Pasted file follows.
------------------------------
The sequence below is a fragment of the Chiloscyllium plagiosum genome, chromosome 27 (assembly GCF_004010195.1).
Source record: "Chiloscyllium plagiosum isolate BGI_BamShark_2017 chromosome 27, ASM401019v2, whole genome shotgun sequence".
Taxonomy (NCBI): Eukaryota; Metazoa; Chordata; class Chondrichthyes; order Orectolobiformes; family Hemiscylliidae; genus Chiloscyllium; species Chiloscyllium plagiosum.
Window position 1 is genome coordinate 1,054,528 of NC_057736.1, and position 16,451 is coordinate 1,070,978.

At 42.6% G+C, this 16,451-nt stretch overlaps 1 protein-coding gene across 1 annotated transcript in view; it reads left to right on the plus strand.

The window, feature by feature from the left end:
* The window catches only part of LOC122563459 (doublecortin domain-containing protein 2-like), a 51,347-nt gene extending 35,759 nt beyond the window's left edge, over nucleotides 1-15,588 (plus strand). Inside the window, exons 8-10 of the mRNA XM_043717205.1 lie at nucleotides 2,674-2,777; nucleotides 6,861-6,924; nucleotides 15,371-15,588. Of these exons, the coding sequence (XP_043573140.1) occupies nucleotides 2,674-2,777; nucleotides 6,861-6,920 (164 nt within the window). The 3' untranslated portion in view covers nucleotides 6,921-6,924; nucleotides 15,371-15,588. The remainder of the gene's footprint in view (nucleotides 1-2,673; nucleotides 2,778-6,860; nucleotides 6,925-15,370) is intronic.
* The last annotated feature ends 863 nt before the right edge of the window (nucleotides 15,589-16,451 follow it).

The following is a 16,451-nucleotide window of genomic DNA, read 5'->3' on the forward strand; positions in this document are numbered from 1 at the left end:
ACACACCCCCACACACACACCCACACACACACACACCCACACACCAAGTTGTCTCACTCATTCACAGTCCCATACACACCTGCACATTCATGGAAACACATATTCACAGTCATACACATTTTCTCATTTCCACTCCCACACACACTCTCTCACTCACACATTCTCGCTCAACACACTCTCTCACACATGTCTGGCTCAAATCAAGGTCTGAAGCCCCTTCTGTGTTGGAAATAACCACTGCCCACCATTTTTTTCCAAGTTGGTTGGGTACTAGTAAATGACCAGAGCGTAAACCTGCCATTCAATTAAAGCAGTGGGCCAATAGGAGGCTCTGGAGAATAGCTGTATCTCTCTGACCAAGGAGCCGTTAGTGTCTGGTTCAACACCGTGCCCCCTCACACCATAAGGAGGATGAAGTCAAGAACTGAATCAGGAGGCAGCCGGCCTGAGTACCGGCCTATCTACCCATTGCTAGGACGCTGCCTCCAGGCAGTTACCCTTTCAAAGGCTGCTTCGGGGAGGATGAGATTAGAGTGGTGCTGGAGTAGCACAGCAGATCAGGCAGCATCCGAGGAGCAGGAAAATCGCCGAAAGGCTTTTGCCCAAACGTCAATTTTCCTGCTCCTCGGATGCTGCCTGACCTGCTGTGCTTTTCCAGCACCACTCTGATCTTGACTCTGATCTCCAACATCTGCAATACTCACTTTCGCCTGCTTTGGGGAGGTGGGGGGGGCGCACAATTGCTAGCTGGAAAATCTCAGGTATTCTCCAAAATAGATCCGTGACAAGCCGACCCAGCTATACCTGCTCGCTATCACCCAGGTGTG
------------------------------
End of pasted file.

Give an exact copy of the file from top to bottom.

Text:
The sequence below is a fragment of the Chiloscyllium plagiosum genome, chromosome 27 (assembly GCF_004010195.1).
Source record: "Chiloscyllium plagiosum isolate BGI_BamShark_2017 chromosome 27, ASM401019v2, whole genome shotgun sequence".
Taxonomy (NCBI): Eukaryota; Metazoa; Chordata; class Chondrichthyes; order Orectolobiformes; family Hemiscylliidae; genus Chiloscyllium; species Chiloscyllium plagiosum.
Window position 1 is genome coordinate 1,054,528 of NC_057736.1, and position 16,451 is coordinate 1,070,978.

At 42.6% G+C, this 16,451-nt stretch overlaps 1 protein-coding gene across 1 annotated transcript in view; it reads left to right on the plus strand.

The window, feature by feature from the left end:
* The window catches only part of LOC122563459 (doublecortin domain-containing protein 2-like), a 51,347-nt gene extending 35,759 nt beyond the window's left edge, over nucleotides 1-15,588 (plus strand). Inside the window, exons 8-10 of the mRNA XM_043717205.1 lie at nucleotides 2,674-2,777; nucleotides 6,861-6,924; nucleotides 15,371-15,588. Of these exons, the coding sequence (XP_043573140.1) occupies nucleotides 2,674-2,777; nucleotides 6,861-6,920 (164 nt within the window). The 3' untranslated portion in view covers nucleotides 6,921-6,924; nucleotides 15,371-15,588. The remainder of the gene's footprint in view (nucleotides 1-2,673; nucleotides 2,778-6,860; nucleotides 6,925-15,370) is intronic.
* The last annotated feature ends 863 nt before the right edge of the window (nucleotides 15,589-16,451 follow it).

The following is a 16,451-nucleotide window of genomic DNA, read 5'->3' on the forward strand; positions in this document are numbered from 1 at the left end:
ACACACCCCCACACACACACCCACACACACACACACCCACACACCAAGTTGTCTCACTCATTCACAGTCCCATACACACCTGCACATTCATGGAAACACATATTCACAGTCATACACATTTTCTCATTTCCACTCCCACACACACTCTCTCACTCACACATTCTCGCTCAACACACTCTCTCACACATGTCTGGCTCAAATCAAGGTCTGAAGCCCCTTCTGTGTTGGAAATAACCACTGCCCACCATTTTTTTCCAAGTTGGTTGGGTACTAGTAAATGACCAGAGCGTAAACCTGCCATTCAATTAAAGCAGTGGGCCAATAGGAGGCTCTGGAGAATAGCTGTATCTCTCTGACCAAGGAGCCGTTAGTGTCTGGTTCAACACCGTGCCCCCTCACACCATAAGGAGGATGAAGTCAAGAACTGAATCAGGAGGCAGCCGGCCTGAGTACCGGCCTATCTACCCATTGCTAGGACGCTGCCTCCAGGCAGTTACCCTTTCAAAGGCTGCTTCGGGGAGGATGAGATTAGAGTGGTGCTGGAGTAGCACAGCAGATCAGGCAGCATCCGAGGAGCAGGAAAATCGCCGAAAGGCTTTTGCCCAAACGTCAATTTTCCTGCTCCTCGGATGCTGCCTGACCTGCTGTGCTTTTCCAGCACCACTCTGATCTTGACTCTGATCTCCAACATCTGCAATACTCACTTTCGCCTGCTTTGGGGAGGTGGGGGGGGCGCACAATTGCTAGCTGGAAAATCTCAGGTATTCTCCAAAATAGATCCGTGACAAGCCGACCCAGCTATACCTGCTCGCTATCACCCAGGTGTG